Published October 23, 2020
OK, so you’re in limbo between the fear you’ll lose your livelihood – or worse, your health – and the numbing ennui induced by watching too many Swedish detective noirs on Netflix. Don’t despair: take a break with some mind-focusing essays in this latest issue of the Review.
Mary Lovely, an economist at Syracuse University’s Maxwell School, assays the impact of the U.S.-China trade war – in particular, its longer-term implications for global economic integration and U.S. leadership. “Bringing manufacturing back from China is one of those ideas offering a little something to everyone: more jobs, more profits, less concern we are feeding the ambitions of an authoritarian juggernaut,” she writes. “Dig beneath the rhetoric, though, and what’s left is uncertainty. The global economy is a web that can’t be untangled easily or with any confidence that we’ll like the result.”
Barry Eichengreen, an economist at U.C. Berkeley, uses Alexander Hamilton’s ideas for binding together America’s post-colonial economy as a model for analyzing the potential impact of the European Union’s plan to share the costs of Covid-19. “Europe may just limp along, offsetting the ravages of the pandemic without creating a true Hamiltonian moment,” he writes. “But if the fiscal relief brought by the €750 billion goes smoothly, it may set in motion a virtuous cycle, bringing a greater sense of community and a greater willingness to yield sovereign prerogatives.”
Rachel Sachs, a law professor at Washington University (St. Louis), explains why intellectual property protection is critical to pharmaceutical innovation – but only some of the time. “Fundamental shifts in technology suggest there are alternative ways for ensuring that innovators can recoup their investments,” she writes. “And in light of the societal costs, it’s worth asking whether patents may sometimes do more harm than good.”
Larry Kotlikoff, an economist at Boston University, mourns – and justifiably rages at – our Rube Goldberg fiscal system, which creates enormous disincentives to work and demoralizes the poor. “There are, in theory, few ways out of this mess,” he writes. “Try, though, we must. Fiscal anarchy-as-usual pares growth, reduces social and geographic mobility – and, as we are learning the hard way, erodes our already fragile sense of America as one nation.”
Andrew Yarrow, an historian and author of Thrift: The History of an American Cultural Movement, reminds us that Americans have, from time to time, taken to heart the fable of the ant and the grasshopper. “The ideas of visionary proponents of the early 20th-century thrift movement do have some resonance in the 21st century,” he claims. “Stripped of its fuddy-duddy messaging, thrift fits with some new realities of modern life – in particular, more risk to incomes and health, more reason to believe that the environment will not sustain us and less reason to believe that government has got our backs.”
Larry Fisher, a former New York Times business reporter, celebrates the imminent arrival of dozens of gene therapies, even as he wonders how we will ever pay for them. “At $2.1 million for a single shot, Novartis’ Zolgensma for spinal muscular atrophy, is now the world’s most expensive drug,” he explains. “Figure $425,000 per eye for Spark Therapeutics’ drug Luxturna for an inherited form of blindness, while Vertex Pharmaceuticals’ Trifakta for cystic fibrosis costs $311,000 a year.”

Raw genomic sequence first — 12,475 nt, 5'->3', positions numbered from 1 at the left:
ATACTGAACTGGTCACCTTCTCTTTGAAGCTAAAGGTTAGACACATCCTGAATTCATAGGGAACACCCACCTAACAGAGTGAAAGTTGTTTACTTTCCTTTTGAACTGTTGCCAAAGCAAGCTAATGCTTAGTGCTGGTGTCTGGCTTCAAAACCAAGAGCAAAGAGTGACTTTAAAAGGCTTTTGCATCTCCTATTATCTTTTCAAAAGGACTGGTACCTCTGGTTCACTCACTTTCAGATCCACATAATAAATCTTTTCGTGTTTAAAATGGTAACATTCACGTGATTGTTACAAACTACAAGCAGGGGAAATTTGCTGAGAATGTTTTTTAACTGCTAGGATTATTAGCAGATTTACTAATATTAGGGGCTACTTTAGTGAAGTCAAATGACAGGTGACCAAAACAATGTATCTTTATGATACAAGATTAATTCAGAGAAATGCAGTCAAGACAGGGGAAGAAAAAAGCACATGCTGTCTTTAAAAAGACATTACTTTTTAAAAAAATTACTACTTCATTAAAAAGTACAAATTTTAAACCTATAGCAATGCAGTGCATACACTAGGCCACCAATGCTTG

Gary Hufbauer and Euijin Jung of the Peterson Institute for International Economics explain how a combination of a pandemic and toxic populist politics is taking a toll on the global supply chains that have smoothed the way to prosperity in much of the global economy. “Firms that prosper or wither on the impulse of protectionist-minded politicians will at least make a show of bringing the factories home,” they acknowledge. “But the business case for fragmenting production and sourcing components from low-cost, reliable locations is too powerful to ignore. Trump and even Covid-19 are no match for the great forces that drive specialization in the world economy.”
Bill Frey of the Brookings Institution offers one of his patented insights into demography as destiny. “The mostly white baby boomers who defined the culture of the last half of the 20th century are giving way to a multi-hued America,” he writes. “The demographic underpinnings for this reality have been set in place for a while. But the new data suggests that past projections have been too cautious.”
Since I couldn’t decide between excerpting two important new books, I chose both. Harvard prof Rebecca Henderson’s Reimagining Capitalism argues that much of the badly needed reforms can come from corporations themselves. Economist/journalist Marc Levinson’s Outside the Box explains what happens as the consequences of globalization far outstrip our capacity to channel it in benign directions.
Read well, my friends. – Peter Passell
And the economist on the spine is ...
Martin Weitzman of Harvard, who sadly took his own life last year. Let me paraphrase the memorial I wrote for him. How should we remember Marty? As a skilled mathematician who translated insights from the hard sciences into accessible analyses of public policy? As a specialist on climate change who laid out the theory for marketbased responses to greenhouse gas emissions – and how to manage the threat of catastrophic climate events? As a restless genius whose dabbling in labor economics led The New York Times to label his insight into the containment of inflation as “the best idea since Keynes”? As the most admired modern economist who never won a Nobel Prize? As an unpretentious teacher who never bothered to unlearn his workingclass New York accent? Yes, yes, yes, yes and yes. – Peter Passell